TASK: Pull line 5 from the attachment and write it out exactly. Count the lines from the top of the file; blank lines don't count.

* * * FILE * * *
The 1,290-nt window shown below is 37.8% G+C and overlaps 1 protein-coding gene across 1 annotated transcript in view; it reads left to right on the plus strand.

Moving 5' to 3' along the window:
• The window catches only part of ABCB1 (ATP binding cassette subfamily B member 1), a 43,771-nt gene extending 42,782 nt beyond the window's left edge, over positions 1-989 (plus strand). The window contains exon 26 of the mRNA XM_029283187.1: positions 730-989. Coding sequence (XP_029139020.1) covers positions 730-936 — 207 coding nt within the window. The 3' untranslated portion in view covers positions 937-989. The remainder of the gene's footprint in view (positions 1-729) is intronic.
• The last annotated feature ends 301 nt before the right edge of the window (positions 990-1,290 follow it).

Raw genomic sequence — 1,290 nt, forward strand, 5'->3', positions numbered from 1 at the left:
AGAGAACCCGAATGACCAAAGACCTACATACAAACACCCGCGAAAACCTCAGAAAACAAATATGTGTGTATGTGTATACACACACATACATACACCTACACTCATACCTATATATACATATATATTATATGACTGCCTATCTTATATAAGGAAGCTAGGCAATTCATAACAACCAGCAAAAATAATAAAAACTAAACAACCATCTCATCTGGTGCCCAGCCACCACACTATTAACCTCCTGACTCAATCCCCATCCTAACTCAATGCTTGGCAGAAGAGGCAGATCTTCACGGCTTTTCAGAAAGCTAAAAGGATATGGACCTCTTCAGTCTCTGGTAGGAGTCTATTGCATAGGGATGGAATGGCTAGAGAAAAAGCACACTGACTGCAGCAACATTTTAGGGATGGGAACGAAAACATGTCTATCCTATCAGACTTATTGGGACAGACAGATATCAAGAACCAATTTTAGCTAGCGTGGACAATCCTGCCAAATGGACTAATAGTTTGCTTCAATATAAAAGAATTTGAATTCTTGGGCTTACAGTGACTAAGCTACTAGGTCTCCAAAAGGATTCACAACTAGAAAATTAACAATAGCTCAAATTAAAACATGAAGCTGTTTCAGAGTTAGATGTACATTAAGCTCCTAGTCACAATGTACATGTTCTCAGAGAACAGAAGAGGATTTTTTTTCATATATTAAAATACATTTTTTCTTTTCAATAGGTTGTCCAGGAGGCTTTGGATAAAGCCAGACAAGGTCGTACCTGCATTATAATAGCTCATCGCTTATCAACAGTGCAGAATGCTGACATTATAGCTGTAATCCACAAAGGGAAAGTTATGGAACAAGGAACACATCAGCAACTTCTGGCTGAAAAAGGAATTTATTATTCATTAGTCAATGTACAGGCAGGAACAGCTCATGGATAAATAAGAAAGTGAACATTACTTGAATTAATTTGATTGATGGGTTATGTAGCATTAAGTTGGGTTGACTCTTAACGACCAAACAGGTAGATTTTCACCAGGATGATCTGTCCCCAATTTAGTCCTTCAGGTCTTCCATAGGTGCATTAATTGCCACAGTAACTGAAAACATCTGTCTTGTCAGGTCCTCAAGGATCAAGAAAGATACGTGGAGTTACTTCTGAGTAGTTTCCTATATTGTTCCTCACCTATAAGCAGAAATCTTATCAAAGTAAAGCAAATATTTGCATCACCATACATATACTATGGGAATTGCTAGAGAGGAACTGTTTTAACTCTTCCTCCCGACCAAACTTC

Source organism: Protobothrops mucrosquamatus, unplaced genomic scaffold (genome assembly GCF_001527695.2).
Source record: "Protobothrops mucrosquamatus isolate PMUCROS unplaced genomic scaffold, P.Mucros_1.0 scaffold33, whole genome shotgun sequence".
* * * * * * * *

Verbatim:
Raw genomic sequence — 1,290 nt, forward strand, 5'->3', positions numbered from 1 at the left: